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Archive: Tributes

Very sad to hear that the great American underground filmmaker and video artist George Kuchar passed away on September 6.

There’s lots of information available about him online, but I wanted to share an abridged version of an essay I wrote on Kuchar’s video diaries from the 1980s and 1990s for my MA thesis in film and video studies at York University, Toronto (finished 2004). Kuchar’s unique worldview was totally foundational to my appreciation of queer moving images, and he will be sorely missed.

All of his videos are available through Video Data Bank, and his films through Canyon Cinema and others. RIP, George.

Truth Wrapped in Trash and Vice Versa

George Kuchar found poetry in the gap between American life and Hollywood, between our painful, banal, shame-laced lives and the promises of beauty, success and fame offered by our cinematic mythmakers. Kuchar’s practice offers a model of a transformative way of seeing others with an empathy based on a shared sense of failure and shame. Through his cinematic gaze, Kuchar democratized glamour and imagemaking while creating an affecting persona from artifice and trash.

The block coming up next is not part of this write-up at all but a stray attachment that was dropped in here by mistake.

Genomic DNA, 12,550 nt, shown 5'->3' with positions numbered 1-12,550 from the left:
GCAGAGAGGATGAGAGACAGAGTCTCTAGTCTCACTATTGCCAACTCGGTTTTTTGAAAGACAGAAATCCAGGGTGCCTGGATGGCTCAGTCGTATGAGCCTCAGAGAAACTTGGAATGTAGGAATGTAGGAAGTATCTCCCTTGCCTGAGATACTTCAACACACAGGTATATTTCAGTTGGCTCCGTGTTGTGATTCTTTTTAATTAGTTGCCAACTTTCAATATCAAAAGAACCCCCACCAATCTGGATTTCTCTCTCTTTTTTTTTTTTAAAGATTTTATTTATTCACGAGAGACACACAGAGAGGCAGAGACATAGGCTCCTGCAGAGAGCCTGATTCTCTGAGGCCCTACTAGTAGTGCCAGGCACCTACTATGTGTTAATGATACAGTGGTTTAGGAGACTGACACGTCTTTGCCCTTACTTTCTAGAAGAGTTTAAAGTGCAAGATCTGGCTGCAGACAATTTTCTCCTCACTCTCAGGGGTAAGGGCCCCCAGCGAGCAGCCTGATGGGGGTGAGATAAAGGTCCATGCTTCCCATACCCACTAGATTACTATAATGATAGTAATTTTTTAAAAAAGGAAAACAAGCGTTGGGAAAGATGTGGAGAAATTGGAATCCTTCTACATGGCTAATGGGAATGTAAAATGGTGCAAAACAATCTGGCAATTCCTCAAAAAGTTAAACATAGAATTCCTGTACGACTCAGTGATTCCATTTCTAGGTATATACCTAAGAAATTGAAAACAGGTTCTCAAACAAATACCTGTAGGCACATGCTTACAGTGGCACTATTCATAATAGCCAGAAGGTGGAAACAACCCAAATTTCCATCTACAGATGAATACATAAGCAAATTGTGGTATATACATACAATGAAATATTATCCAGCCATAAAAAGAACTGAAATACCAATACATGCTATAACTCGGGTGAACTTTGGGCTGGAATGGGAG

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Rumi Missabu (picture above by Christelle de Castro) is one of the few surviving members of San Francisco’s gender-bending performance groupe The Cockettes. Fans of the troupe will know her especially from her hilarious performance as the “rebellious elevator girl” Maxine in the legendary Cockette movie “Elevator Girls in Bondage” from 1972 (picture (c) David Wise) – the film was re-released on DVD two years ago and can be ordered directly from Rumi by sending an email to cocketterumi@gmail.com ($27.95 incl. shipping/handling).

Today the Oakland based artist owns a huge archive of the group’s work and aside from her job as the official Cockettes archivist is still a very active performer: In 2009 she has been starring in the successful stage production “Pearls over Shang-Hai” at the Hypnodrome Theatre, San Francisco, in which she played the “Madame Gin Sling” (see video below by Ben Wa). She has also recently appeared in couple of independent movies such as “The Glitter Emergency” by Paul Festa, “Uncle Bob” by Robert Oppel and the Cockettes documentary “Children of the Cockettes” by Ben Wa.